There are also increasing rumours that the German government may change its import rules to allow firms outside of Canada and Holland to import into the country.

The German market, in other words, continues to cook, but most of it is under the surface a year and a half after legalization, to figure things out.

The UK

Next to October 17, the other date of note this fall of course was November 1. The Limeys may not have figured out Brexit (yet). But cannabis for medical use somehow made it through the national political fray this summer. Hospitalized children are compelling.

UKflagNow the question is how do other patients obtain the same? The NHS is in dire straits. Patients must still find a way to import the drug (and pay for it). And with newly imposed ex-im complications coming Britain’s way soon, there is a big question as to where and how exactly, patients are supposed to import (and from where). All looming and unanswered questions at the moment.

But hey, British doctors can now write prescriptions for cannabis.

Greece and Malta

Greece and Malta are both making waves across Europe right now. Why?

The licensing process that has continued into the fall is clearly opening up inexpensive cultivation in interesting places. Greece is growing. Malta, an island nation that is strategically placed to rival Greece for Mediterranean exports across Europe is still formalizing the licensing process, but don’t expect that to last for long.

Look for some smart so and so to figure out how to beat Brexit and import from Malta through Ireland. It’s coming. And odds are, it’s going to be Malta, if not the Isle of Mann that is going to clinch this intriguing if not historical cultivation and trade route.

Poland

Just as October came to a close, the Polish government announced the beginning of medical imports. Aurora, which went public the same week in New York, also announced its first shipment to the country – to a hospital complex.

Let the ex-im and distribution games begin!

It is widely expected that the Polish market will follow in German footsteps. Including putting its cannabis cultivation bid online whenever the Polish government decides to cultivate medical supplies domestically. The country just finalized its online tender bid system in general.

Does anyone know the expression for “pending cannabis bid lawsuit in Warsaw” in Polish?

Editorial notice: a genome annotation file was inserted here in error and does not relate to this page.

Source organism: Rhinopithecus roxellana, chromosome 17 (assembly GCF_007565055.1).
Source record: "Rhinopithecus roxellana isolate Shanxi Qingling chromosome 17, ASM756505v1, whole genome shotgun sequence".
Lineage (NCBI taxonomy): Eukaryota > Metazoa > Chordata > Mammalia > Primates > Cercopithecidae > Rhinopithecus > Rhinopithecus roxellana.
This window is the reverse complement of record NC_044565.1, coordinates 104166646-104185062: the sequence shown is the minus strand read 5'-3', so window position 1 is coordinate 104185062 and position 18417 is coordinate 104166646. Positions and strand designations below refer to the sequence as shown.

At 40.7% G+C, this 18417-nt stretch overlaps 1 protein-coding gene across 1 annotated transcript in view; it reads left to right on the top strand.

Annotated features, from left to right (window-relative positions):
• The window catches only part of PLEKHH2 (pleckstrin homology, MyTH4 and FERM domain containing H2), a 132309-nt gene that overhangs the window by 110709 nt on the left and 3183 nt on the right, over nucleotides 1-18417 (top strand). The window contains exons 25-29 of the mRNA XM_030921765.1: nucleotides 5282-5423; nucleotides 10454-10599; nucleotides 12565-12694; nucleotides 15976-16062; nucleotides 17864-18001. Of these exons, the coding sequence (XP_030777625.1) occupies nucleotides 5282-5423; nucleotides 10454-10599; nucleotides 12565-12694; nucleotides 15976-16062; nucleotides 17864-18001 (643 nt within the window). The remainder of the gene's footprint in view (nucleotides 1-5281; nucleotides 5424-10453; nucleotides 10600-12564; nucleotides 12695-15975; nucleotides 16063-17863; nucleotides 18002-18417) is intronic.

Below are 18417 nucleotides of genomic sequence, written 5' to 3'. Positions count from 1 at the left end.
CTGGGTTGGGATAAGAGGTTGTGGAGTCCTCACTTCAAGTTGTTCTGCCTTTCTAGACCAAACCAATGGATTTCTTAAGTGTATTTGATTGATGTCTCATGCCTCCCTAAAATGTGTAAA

Notable Mentions

While it gets little press outside the country, the Danish four year experiment is reaching the end of its first year. While this market was first pioneered by Canopy/Spectrum, it was rapidly followed by both Canadian LPs and others entering the market. Latest entrant this quarter? A tantalizingly American-British conglomerate called Indiva Ltd. as of November 21.

Italy is also starting to establish a presence in interesting ways as multiple firms begin to establish cultivation there.

There are also increasing rumours and reports that Israel might finally be able to start exporting next year. That will also disrupt the current ecosystem.

And most of all, beyond a country-by-country advance, the World Health Organization meeting in early November and in the early part of December is likely to keep the pressure on at a global level for rescheduling and descheduling the cannabis plant.

This in turn, is likely to set the stage as well as the timeline for rec use in Luxembourg. Look for developments soon.

A busy time indeed. Not to mention a quarter to end a very intriguing year, and certainly destined to sow returns for years to come, globally.

Midterm Elections Bring Green Wave of Legalization

By Aaron G. Biros
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On Election Night in America, pundits on the news media were reporting on the blue wave of Democrats taking back control of the House of Representatives, a less-discussed green wave made its way through the ballots in a number of states. While not as big of a tidal force as we saw back in 2016, this election still brought a handful of states on the cannabis legalization train.

Measure 3 in North Dakota failed to get enough votes, but many seem to think this was somewhat expected, as the state is still working on implementing their medical framework years later and that this new measure was less than perfect.